Sarah Allan, The Heir and the Sage: Dynastic Legend in Early China (revised and expanded edition) is now in print with SUNY Press (2016).
This book presents a comprehensive analysis of the accounts of change of rule in Chinese texts from 600 to 100 BC, including the core philosophical works of the Chinese tradition attributed to Confucius, Mozi, Mencius, Xunzi, Hanfeizi, and Zhuangzi. Drawing from the early structuralism of Claude Lévi-Strauss, Sarah Allan demonstrates that similar motifs repeat in every period, and argues that they serve, like myth, to mediate the inherent social conflict between kinship relations and that of the larger community. This conflict is embodied in the idea of a dynastic cycle, founded by a virtuous sage king and passed down hereditarily until a last evil ruler is again replaced, and played out at regular intervals in legends of kings and ministers, heirs and sages, ministers and recluses, regents and rebels. Each philosophical text transforms the legends in a systematic manner to reflect its own understanding of the patterns of history that inform the present.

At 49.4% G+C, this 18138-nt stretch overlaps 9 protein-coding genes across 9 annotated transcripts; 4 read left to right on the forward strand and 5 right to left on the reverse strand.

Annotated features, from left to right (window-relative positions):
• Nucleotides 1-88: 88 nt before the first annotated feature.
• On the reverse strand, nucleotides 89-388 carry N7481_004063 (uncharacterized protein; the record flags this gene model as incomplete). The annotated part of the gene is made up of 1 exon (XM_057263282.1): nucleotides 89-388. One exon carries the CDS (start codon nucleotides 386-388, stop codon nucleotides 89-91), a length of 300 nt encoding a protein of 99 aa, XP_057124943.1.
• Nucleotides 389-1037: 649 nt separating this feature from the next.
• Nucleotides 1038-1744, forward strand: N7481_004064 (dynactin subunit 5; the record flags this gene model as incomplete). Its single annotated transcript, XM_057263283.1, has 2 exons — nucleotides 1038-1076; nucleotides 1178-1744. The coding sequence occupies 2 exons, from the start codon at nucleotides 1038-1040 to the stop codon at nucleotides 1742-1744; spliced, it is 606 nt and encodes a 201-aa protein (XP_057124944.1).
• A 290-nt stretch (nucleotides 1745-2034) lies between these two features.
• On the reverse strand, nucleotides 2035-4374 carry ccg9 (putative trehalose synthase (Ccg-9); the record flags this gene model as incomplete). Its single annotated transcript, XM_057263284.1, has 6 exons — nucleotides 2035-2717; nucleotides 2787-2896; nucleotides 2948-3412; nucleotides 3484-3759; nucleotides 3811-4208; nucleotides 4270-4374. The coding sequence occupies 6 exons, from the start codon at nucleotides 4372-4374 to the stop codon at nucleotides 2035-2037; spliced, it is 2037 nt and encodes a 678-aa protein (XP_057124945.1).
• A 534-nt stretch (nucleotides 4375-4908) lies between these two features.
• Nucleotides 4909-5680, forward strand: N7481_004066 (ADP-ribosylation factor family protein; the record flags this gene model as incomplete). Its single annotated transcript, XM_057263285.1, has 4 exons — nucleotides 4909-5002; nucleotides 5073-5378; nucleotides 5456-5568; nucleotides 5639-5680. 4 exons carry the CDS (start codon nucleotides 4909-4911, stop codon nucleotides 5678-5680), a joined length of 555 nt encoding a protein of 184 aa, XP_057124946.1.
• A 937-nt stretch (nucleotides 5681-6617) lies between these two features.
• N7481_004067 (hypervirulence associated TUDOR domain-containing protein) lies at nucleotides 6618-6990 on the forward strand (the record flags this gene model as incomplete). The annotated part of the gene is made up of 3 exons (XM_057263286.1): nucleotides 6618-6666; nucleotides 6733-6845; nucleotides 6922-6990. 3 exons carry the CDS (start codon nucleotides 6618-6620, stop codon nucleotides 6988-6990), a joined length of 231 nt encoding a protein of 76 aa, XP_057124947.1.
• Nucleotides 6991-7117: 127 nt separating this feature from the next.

The original edition of The Heir and the Sage was published in 1981 by CMC. This book provides a theoretical framework for Sarah Allan, Buried Ideas: Legends of Abdication and Ideal Government in Early Chinese Bamboo-Slip Manuscripts, also recently published by SUNY (2015). The new edition includes a new introduction that places The Heir and the Sage within the context of contemporary scholarship. The full Chinese text and English translation of some passages that were simply cited in the original book have been added, as has an appendix, originally published as: “The Identities of Taigong Wang in Zhou and Han Literature” has also been added as an appendix.